Yesterday at COAG, Kevin Rudd’s “cooperative federalism” met old-style politics, and came off second best — along with the Murray-Darling Basin and, in particular, the immensely stressed lower reaches of the system in South Australia.
The positives first – the rest of the COAG agreement was an excellent outcome. Regulatory harmonisation is unglamorous and will never attract any headlines (except in the AFR), but the program signed up to by Rudd and the Premiers will deliver real, ongoing benefits to businesses. It was accomplished the old-fashioned way – with the Commonwealth throwing money around to get the States to agree – but it is money well spent, especially if, as Rudd indicated at the press conference afterward, it is just the start of further and more detailed reform in areas like consumer policy and directors’ liability.
But for the MDB, it was a disaster.
While yesterday’s COAG communiqué goes to great lengths to explain how much money is being doled out to Queensland, NSW, the ACT, Victoria and SA, most of it is a re-announcement of funding already agreed back in March. The real issue was whether the Commonwealth and South Australia could convince John Brumby to drop his opposition to the removal of 4% annual cap on water trading.
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In the absence of a deluge of Biblical proportions, a massive and rapid expansion of Commonwealth acquisition of water rights for environmental flows is the only thing that will save the Lower Lakes and Coorong, which include internationally-protected wetlands.
Let’s be clear about what the 4% cap is. Regardless of its role in “protecting” regional communities, it’s an anti-competitive mechanism intended to drive the price of water up for the benefit of irrigators and water speculators. And like most rural anti-competitive rorts, it has the full backing the National Party. But the irrigators have sunk their claws deep into the Victorian Labor Government as well. You can almost hear the bleating. “Our business models are based on 4%. You can’t lift it! Sovereign risk!”
John Brumby has already played a blinder on water. He secured a billion dollars from the Commonwealth back in March merely for signing up to a MDB management model that in essence maintained the states’ decision-making role in the MDB. Yesterday he got another $100m. The price? Agreement to the communiqué declaring — buried at the bottom of page 10 — that COAG had an ambition to lift the trading cap to 6% by the end of next year.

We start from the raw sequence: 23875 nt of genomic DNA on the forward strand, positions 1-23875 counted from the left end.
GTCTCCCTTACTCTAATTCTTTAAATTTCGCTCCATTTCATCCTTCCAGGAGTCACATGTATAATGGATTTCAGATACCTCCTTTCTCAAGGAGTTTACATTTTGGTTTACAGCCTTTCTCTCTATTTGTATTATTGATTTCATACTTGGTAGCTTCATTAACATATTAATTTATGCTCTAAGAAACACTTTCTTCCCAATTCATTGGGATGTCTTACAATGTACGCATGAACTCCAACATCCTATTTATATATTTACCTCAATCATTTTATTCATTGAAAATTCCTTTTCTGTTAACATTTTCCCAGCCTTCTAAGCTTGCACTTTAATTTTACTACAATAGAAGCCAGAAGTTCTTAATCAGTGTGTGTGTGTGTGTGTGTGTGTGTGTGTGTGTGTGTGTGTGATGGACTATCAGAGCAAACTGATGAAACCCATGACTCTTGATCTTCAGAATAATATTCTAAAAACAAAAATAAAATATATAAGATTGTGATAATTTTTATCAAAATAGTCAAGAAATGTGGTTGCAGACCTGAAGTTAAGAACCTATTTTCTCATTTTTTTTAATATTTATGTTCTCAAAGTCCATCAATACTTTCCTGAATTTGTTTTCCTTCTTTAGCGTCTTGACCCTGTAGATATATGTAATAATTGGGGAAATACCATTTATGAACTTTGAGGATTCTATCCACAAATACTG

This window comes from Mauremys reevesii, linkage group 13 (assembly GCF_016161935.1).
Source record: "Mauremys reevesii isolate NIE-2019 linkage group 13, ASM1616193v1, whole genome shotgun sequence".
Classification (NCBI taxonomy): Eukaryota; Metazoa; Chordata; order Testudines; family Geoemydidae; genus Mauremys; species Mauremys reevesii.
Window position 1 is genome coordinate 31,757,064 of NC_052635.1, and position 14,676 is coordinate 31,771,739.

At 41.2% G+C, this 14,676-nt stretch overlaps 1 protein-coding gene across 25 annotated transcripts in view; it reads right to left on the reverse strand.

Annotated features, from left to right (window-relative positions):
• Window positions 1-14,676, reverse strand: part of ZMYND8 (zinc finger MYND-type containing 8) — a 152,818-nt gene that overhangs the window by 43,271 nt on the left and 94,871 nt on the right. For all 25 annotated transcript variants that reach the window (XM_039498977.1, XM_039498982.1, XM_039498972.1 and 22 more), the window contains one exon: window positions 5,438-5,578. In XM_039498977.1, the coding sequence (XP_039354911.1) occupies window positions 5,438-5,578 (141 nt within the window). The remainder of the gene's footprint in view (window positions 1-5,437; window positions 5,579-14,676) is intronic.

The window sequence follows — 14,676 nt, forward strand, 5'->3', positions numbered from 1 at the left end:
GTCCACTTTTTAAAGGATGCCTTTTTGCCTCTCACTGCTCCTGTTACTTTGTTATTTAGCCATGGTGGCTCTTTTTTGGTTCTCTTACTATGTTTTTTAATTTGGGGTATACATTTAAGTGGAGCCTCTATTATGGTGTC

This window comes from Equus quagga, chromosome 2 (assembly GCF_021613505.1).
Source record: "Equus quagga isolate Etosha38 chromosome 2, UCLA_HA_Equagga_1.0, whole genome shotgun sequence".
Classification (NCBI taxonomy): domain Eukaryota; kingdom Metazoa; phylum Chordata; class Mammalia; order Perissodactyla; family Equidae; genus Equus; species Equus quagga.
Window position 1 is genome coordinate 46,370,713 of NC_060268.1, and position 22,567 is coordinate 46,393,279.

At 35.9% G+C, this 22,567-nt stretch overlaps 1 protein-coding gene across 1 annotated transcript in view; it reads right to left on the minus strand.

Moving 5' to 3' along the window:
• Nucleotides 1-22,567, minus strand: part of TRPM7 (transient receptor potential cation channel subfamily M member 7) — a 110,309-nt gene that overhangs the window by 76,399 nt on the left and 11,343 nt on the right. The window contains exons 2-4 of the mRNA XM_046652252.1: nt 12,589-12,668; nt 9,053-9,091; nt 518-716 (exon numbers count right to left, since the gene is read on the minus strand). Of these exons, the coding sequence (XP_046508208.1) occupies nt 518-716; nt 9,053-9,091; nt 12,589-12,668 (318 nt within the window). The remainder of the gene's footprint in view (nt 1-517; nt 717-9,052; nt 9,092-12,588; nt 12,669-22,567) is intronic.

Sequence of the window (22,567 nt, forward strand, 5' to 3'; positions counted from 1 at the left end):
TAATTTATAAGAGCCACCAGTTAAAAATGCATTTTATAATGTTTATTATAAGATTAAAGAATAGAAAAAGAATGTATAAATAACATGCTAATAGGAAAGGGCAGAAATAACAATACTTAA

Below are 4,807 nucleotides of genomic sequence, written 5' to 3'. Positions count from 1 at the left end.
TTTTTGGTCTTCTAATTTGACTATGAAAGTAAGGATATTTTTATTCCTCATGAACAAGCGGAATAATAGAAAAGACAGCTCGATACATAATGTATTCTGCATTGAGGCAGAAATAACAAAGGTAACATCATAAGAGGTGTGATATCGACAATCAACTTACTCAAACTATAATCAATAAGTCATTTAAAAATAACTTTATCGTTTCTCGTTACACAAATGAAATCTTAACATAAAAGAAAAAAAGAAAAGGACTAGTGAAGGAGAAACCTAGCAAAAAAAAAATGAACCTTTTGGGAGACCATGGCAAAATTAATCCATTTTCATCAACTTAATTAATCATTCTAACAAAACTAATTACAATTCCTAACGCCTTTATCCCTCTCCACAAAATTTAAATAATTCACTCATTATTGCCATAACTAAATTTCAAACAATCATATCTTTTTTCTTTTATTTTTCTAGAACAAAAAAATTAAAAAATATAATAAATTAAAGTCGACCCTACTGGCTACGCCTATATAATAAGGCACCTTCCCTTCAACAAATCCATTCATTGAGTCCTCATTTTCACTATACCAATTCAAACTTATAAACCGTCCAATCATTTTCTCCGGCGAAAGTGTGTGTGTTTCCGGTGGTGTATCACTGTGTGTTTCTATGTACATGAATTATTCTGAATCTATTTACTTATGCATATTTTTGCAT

6%. 2009. Ambition.
Memo to Kevin Rudd — when you bribe someone, you’re supposed to get something decent in return.
This means no extra water for the lower Murray this year or next. Which, in the view of many, will kill off the Coorong, even if Mike Rann is putting a brave face on new irrigation projects that will start pumping water down there for irrigation and domestic use in two years’ time. No-one thinks the region has two years.
And don’t put any money on the cap reaching 6% in 2010, either.
The NSW Government hasn’t done too badly, either. As the Greens have pointed out, in addition to irrigation infrastructure funding, Morris Iemma declared yesterday that he was happy with the transfer of risk arising from an overall MDB water allocation limit.
Presumably the Commonwealth has accepted all liability potentially arising from previous State Government over-allocations of water rights that will be affected by the allocation limit. The cost of this wasn’t announced — possibly NSW itself doesn’t know how badly it has over-allocated water along the river. Who knows how much Rudd has signed Commonwealth taxpayers up for.
For once The Australian has got it dead right (Rick Wallace in particular). Without a massive increase in rainfall in the coming months, this is a disaster for the MDB. And a comprehensive victory for Brumby. Quite why the Fairfax press is hailing the deal isn’t clear. Perhaps they didn’t read the communiqué closely enough.
The outcome has united the Greens and the Liberals. Senator Rachel Siewert declared the outcome “a death sentence for the Coorong and Lower Lakes.” SA Liberal Senator Simon Birmingham, while acknowledging the long-term potential of the MDB Commission structure established by the agreement, declared the retention of the trading cap a “monumental failure” and “pathetic”.
In Birmingham’s view, the cap should be removed to allow water to go where it is most valued, and impacts on affected communities handled via structural adjustment assistance, not via water trading arrangements. Both argue that there is no date the commencement of the MDB action plan due to the decision to leave existing allocation plans in place until their expiration — in Victoria’s case, 2019.
Mike Rann said yesterday this was a test for cooperative federalism. Indeed it was, and it failed the test, failed miserably, undone by visionless, old-style parochial state politics espoused by John Brumby — and by the greed of irrigators, who have yet again emerged the winners. Labor has failed to deliver, and the impacts in South Australia are likely to be disastrous.